I analyzed the results of the notorious Harvard study of New York Hospitals publish in the New England Journal of Medicine and found the junk science methodology. In fact almost a decade later Troyen Brennan MD JD, lead researcher in the Harvard group, admitted their methods were unreliable and their judgements as to what was malpractice or negligence or preventable were not necessarily reliable. He said in an essay in the New England Journal of Medicine

    Dr. Brennan said:
    Troyen Brennan M.D., J.D. — a lead Harvard researcher on the two studies that were the backbone of the IOM report and the source of the negligence death numbers that scared so many — asserted in an essay in NEJM that the research of the Harvard group was weak and was being misused by the IOM. Brennan wrote:

    –”I have cautioned against drawing conclusions about the numbers of deaths in these studies.”

    –”The ability of identifying errors is methodologically suspect.”

    –”In both studies (New York and Utah/Colorado) we agreed among ourselves about whether events should be classified as preventable…these decisions do not necessarily reflect the views of the average physician, and certainly don’t mean that all preventable adverse events were blunders.”

    Brennan TA. The Institute of Medicine report on medical errors — could it do harm? NEJM 2000;342:1123-1125.

    http://www.ncbi.nlm.nih.gov/pubmed/10760315

    Here are my two essays on why the methods and finding and scare tactics of the patient safety movement were junk science:

    I showed my proof by comparing my data on studies of more than 300,000 hospital admissions analyzed by the Texas Medical Foundation, compared to the 30,000 admissions study in New York.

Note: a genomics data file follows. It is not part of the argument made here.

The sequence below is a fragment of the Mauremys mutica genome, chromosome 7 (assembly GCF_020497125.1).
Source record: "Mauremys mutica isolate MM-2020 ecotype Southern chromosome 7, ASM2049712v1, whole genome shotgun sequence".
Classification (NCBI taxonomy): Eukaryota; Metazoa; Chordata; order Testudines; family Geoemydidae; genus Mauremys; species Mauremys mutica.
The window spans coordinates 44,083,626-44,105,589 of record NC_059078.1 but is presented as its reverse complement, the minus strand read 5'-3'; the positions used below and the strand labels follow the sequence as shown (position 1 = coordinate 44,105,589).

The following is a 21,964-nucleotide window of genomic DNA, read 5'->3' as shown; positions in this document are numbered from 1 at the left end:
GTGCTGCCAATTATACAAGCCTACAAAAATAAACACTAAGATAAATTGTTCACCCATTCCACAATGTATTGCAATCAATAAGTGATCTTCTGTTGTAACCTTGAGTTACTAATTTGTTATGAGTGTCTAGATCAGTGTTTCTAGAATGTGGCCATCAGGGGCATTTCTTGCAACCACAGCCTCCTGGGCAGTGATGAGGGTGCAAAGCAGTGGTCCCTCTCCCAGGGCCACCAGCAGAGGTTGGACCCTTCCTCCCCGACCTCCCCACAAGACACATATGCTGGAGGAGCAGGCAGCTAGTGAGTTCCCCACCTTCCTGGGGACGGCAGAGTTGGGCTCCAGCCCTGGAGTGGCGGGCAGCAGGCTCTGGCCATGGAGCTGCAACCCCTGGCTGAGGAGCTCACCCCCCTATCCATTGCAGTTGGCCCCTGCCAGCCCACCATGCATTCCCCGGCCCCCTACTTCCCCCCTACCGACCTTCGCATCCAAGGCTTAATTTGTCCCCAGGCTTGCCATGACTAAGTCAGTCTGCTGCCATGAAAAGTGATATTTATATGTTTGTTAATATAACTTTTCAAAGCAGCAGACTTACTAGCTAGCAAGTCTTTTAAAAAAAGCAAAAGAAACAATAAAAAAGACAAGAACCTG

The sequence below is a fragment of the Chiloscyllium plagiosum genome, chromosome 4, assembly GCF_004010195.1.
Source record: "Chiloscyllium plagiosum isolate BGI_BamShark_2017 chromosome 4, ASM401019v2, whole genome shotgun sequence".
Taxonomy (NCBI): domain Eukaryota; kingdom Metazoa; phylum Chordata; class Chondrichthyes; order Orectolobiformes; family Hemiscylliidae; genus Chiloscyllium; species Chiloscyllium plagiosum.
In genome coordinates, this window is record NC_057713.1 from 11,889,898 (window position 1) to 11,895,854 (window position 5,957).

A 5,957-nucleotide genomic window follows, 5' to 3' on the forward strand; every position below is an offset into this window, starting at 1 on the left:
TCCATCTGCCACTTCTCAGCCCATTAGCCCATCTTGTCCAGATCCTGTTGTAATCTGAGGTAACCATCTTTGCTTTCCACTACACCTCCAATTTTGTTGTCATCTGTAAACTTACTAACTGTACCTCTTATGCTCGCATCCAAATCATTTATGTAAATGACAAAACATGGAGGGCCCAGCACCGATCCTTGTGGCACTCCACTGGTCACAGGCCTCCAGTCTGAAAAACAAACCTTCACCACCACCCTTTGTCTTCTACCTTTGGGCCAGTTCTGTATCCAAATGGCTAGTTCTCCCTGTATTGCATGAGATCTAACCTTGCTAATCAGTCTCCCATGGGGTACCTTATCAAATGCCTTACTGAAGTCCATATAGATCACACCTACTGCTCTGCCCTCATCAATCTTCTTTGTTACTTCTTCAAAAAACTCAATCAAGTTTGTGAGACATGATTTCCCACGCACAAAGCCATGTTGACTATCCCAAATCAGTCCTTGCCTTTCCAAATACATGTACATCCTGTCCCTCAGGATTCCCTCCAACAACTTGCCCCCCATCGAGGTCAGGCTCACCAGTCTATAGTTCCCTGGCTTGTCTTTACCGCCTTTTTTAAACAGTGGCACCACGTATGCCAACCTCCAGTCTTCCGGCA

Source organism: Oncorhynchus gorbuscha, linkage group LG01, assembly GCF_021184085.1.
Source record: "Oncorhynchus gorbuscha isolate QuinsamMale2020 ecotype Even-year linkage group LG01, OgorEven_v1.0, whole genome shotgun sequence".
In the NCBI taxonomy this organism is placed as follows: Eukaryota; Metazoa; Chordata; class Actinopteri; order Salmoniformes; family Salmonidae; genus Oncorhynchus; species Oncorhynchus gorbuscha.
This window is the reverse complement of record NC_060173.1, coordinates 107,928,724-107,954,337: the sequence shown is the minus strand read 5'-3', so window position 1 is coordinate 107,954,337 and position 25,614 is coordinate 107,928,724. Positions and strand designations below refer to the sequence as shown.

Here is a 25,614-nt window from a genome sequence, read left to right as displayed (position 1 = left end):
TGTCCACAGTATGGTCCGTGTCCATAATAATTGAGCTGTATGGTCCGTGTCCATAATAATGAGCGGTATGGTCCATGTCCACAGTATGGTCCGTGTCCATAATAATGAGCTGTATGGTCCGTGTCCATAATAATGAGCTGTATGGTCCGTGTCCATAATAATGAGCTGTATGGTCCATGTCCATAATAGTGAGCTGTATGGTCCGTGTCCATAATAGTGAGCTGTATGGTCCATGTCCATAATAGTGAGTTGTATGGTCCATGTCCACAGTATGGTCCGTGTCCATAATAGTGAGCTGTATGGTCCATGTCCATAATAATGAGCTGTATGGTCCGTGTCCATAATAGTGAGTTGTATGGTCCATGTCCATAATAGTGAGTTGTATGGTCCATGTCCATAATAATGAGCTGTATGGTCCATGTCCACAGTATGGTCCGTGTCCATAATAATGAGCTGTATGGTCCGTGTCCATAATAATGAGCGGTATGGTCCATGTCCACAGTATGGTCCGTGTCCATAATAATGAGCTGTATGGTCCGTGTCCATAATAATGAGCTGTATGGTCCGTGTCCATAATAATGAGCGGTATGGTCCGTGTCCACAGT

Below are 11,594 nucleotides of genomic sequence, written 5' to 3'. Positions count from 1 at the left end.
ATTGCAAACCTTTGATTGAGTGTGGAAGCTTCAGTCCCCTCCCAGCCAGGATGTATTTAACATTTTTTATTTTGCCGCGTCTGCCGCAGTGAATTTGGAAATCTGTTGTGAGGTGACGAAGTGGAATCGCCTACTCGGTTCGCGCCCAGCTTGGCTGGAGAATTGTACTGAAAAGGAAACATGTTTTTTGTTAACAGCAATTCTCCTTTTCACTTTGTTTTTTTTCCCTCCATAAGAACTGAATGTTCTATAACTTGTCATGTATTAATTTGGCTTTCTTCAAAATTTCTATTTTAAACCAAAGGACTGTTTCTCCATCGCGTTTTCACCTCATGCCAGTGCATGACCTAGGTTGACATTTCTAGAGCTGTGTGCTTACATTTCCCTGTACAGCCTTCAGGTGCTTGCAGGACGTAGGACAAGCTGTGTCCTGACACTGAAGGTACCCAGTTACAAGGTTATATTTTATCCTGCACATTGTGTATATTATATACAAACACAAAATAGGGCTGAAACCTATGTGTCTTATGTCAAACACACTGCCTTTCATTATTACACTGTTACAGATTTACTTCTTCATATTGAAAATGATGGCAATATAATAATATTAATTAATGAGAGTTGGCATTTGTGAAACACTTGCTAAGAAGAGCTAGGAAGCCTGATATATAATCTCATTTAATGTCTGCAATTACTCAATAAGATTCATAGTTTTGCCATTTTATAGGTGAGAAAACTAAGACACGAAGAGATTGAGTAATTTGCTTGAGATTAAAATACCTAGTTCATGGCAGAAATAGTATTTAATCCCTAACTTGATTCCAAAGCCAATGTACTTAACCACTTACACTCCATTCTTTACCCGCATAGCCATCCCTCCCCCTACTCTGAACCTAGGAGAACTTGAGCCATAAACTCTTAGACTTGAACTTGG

I concluded that the patient safety crisis was manufactured with unreliable methods and exaggerated claims. The misleading methods include using a small study, big projection game that starts with outcome bias and confirmation bias, then uses the small study numbers to project to a large population, voila big crisis.

    This first paper I wrote in response to the panicmongering generated by the Institute of Medicine (Subdivision of the National Academy of Sciences) release of “To Err is Human” that claimed doctors and nurses were killing up to 98,000 people in hospitals in America every year.

    Dunn JD. Patient safety in America: comparison and analysis of national and Texas patient safety research. 2000;96:66-74. Available
    at: http://www.heartland.org/custom/semod_policybot/pdf/ 23751.pdf.

    The second essay was in response to another effort to gin up a safety crisis in the New England Journal of Medicine.
    Dunn JD. Patient safety research: creating crisis. Jan 10, 2005. http://www.acsh.org/factsfears/newsID.487/news_detail.asp.

Leave a Reply

Fill in your details below or click an icon to log in:

WordPress.com Logo

You are commenting using your WordPress.com account. Log Out / Change )

Twitter picture

You are commenting using your Twitter account. Log Out / Change )

Facebook photo

You are commenting using your Facebook account. Log Out / Change )

Google+ photo

You are commenting using your Google+ account. Log Out / Change )

Connecting to %s